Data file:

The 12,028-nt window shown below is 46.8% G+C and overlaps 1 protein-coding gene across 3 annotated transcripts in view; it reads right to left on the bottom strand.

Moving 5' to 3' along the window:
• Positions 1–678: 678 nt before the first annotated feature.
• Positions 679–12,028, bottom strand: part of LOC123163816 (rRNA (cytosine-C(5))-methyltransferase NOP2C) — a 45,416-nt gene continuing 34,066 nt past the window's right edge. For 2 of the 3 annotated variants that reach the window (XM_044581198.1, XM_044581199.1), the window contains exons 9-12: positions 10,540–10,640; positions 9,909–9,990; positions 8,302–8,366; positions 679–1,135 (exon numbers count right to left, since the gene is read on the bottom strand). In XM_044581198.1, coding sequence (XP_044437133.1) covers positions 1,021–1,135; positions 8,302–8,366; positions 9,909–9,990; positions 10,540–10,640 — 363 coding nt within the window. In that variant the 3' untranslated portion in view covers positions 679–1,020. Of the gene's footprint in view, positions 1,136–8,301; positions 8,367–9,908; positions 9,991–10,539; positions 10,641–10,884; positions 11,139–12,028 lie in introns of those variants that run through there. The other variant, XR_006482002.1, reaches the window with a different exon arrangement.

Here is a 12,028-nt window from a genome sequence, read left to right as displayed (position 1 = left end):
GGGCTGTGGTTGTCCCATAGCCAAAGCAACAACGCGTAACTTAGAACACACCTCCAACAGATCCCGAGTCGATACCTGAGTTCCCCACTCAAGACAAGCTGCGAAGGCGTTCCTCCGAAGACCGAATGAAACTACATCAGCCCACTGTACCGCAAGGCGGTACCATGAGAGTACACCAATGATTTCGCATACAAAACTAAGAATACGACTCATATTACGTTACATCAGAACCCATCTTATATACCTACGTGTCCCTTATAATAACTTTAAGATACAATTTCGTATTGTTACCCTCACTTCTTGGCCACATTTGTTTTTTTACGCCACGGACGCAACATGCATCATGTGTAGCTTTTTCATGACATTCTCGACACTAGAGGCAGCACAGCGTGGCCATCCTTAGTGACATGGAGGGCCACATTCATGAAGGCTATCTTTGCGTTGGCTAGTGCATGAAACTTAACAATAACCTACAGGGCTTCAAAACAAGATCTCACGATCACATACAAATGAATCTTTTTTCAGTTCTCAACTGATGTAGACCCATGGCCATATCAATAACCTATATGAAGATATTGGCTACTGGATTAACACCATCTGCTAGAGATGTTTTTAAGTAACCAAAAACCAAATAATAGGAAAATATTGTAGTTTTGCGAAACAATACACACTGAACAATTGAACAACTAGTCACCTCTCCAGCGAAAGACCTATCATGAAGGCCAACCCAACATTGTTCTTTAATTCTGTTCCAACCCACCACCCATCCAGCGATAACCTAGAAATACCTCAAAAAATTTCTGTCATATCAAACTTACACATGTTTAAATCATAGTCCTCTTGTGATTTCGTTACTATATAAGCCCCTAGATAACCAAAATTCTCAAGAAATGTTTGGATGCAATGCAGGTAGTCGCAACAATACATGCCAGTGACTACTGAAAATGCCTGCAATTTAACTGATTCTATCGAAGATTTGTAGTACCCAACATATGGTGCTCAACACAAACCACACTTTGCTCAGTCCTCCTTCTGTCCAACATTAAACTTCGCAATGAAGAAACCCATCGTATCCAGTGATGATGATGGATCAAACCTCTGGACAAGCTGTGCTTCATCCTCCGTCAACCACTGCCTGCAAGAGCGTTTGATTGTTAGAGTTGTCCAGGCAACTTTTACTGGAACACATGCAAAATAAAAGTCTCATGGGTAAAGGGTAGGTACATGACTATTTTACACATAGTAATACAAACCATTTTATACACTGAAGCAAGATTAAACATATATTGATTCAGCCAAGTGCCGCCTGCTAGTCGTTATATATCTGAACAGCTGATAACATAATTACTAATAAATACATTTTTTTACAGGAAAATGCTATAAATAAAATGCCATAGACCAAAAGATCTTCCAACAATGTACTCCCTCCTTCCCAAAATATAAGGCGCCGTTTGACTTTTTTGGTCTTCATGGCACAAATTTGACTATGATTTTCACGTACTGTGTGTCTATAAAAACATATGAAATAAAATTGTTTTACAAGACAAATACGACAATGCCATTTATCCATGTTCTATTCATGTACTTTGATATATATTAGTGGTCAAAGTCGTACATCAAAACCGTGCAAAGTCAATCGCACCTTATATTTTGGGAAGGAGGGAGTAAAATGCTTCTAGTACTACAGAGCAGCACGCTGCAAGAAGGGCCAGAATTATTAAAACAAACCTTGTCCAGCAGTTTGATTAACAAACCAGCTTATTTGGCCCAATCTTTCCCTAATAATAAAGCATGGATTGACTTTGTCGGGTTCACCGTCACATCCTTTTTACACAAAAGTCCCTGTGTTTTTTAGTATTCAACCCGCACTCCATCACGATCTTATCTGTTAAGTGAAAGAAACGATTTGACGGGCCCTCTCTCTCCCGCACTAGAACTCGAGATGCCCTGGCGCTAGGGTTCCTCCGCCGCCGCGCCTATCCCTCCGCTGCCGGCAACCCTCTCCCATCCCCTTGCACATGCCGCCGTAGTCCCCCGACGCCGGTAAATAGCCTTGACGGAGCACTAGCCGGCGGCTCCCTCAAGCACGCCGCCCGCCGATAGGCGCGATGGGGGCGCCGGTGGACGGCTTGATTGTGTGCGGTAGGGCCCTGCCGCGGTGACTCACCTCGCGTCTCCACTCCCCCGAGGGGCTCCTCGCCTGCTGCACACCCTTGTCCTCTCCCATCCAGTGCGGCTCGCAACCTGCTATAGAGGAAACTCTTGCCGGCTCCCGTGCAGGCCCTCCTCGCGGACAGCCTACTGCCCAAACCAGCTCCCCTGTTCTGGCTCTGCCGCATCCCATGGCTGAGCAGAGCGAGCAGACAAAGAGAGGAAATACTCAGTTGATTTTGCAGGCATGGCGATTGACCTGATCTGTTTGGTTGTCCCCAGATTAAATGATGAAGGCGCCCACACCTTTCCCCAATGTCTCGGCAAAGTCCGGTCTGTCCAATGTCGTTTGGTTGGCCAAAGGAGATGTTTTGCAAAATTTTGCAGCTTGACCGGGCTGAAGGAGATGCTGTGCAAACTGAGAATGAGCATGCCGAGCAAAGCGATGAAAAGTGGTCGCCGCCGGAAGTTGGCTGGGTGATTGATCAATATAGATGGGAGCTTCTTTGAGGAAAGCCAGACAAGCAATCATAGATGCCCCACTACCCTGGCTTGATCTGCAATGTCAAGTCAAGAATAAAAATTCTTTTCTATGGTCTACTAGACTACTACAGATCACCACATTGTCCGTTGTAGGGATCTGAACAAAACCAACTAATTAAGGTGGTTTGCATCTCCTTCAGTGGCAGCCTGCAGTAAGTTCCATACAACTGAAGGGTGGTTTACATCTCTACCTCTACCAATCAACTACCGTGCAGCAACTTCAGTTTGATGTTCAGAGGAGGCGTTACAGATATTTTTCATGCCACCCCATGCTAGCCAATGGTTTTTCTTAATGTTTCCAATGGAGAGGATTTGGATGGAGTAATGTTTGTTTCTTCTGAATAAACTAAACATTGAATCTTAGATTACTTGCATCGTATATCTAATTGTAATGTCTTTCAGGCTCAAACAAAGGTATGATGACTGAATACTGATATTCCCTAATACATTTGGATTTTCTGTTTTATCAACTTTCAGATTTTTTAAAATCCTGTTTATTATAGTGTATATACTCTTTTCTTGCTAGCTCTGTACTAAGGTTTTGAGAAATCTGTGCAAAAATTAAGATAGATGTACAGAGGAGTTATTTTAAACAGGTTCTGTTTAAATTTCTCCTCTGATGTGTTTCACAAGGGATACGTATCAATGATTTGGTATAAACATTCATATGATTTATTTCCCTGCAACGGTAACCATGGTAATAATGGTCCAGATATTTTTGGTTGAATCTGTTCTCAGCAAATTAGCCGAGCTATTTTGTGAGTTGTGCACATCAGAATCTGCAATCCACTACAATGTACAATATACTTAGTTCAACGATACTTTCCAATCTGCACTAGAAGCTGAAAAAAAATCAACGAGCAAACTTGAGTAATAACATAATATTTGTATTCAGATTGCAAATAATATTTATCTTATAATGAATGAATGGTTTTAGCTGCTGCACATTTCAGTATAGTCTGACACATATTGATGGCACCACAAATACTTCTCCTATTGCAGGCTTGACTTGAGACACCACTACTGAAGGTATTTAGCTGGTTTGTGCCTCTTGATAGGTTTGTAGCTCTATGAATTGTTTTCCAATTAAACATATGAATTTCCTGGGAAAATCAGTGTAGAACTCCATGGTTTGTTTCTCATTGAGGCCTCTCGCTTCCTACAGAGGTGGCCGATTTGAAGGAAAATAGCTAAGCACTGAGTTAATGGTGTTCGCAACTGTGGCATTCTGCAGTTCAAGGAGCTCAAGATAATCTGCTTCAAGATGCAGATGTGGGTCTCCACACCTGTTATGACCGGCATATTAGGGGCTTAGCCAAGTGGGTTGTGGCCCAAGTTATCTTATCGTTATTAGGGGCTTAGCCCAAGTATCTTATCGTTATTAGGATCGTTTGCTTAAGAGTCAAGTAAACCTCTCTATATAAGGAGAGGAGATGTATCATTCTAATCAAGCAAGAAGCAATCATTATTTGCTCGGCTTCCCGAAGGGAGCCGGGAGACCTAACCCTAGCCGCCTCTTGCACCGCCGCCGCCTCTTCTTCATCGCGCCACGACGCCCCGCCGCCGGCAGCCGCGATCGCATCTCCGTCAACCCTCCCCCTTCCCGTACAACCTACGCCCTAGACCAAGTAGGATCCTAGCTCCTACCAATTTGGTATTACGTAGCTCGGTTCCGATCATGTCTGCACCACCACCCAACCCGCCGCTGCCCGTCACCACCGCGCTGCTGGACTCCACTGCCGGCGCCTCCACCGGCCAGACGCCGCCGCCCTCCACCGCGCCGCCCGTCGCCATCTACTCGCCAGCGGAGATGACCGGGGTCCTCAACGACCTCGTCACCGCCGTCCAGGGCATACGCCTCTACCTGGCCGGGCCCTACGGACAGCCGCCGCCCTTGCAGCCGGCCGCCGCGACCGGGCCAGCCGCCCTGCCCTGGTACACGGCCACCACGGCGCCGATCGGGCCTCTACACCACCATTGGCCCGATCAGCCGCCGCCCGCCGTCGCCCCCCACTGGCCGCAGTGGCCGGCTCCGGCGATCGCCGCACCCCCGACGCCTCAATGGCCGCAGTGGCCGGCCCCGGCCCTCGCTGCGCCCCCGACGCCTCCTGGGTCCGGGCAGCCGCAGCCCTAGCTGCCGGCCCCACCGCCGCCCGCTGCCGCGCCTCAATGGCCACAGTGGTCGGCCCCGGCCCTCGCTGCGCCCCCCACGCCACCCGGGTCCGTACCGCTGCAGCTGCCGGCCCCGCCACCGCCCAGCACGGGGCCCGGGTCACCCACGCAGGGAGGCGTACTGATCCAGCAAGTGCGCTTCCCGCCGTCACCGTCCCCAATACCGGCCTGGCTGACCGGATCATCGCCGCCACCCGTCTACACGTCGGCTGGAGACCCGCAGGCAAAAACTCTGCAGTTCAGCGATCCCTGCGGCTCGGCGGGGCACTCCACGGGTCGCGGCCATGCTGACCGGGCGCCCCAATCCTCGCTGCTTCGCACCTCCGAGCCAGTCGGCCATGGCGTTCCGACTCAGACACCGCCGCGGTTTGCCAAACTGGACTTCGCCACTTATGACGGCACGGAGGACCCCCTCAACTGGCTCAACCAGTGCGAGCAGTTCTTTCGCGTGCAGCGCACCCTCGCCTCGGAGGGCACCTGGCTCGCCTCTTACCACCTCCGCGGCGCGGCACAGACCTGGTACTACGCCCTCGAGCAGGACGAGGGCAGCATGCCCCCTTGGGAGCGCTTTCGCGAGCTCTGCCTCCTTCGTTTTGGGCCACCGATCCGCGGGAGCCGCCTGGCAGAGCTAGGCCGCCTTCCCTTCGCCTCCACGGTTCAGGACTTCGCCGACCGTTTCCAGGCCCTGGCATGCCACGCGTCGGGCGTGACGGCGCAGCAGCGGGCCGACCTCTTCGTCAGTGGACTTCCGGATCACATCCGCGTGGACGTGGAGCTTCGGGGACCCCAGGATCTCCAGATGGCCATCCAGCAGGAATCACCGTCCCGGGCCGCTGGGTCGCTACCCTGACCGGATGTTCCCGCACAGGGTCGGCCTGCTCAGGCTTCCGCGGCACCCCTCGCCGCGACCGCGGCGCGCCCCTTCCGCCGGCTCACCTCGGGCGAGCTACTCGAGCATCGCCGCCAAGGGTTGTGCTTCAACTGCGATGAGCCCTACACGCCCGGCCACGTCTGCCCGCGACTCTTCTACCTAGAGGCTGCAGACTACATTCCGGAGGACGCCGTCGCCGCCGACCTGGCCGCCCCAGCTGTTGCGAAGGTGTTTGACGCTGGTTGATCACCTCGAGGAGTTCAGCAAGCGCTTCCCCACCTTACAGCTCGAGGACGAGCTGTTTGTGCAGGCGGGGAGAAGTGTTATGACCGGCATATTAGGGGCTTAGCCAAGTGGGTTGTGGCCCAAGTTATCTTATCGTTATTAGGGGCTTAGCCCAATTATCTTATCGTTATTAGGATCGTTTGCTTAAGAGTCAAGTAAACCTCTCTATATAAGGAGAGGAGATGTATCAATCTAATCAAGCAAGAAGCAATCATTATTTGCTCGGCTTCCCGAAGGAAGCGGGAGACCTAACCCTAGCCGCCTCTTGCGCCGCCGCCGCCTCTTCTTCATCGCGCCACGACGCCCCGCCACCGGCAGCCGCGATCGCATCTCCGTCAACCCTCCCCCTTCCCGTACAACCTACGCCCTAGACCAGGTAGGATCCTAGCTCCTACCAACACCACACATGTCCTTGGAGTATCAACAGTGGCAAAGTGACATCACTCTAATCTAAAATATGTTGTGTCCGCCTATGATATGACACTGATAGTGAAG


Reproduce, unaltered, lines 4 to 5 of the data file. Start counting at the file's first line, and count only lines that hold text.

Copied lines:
• Positions 679–12,028, bottom strand: part of LOC123163816 (rRNA (cytosine-C(5))-methyltransferase NOP2C) — a 45,416-nt gene continuing 34,066 nt past the window's right edge. For 2 of the 3 annotated variants that reach the window (XM_044581198.1, XM_044581199.1), the window contains exons 9-12: positions 10,540–10,640; positions 9,909–9,990; positions 8,302–8,366; positions 679–1,135 (exon numbers count right to left, since the gene is read on the bottom strand). In XM_044581198.1, coding sequence (XP_044437133.1) covers positions 1,021–1,135; positions 8,302–8,366; positions 9,909–9,990; positions 10,540–10,640 — 363 coding nt within the window. In that variant the 3' untranslated portion in view covers positions 679–1,020. Of the gene's footprint in view, positions 1,136–8,301; positions 8,367–9,908; positions 9,991–10,539; positions 10,641–10,884; positions 11,139–12,028 lie in introns of those variants that run through there. The other variant, XR_006482002.1, reaches the window with a different exon arrangement.

Here is a 12,028-nt window from a genome sequence, read left to right as displayed (position 1 = left end):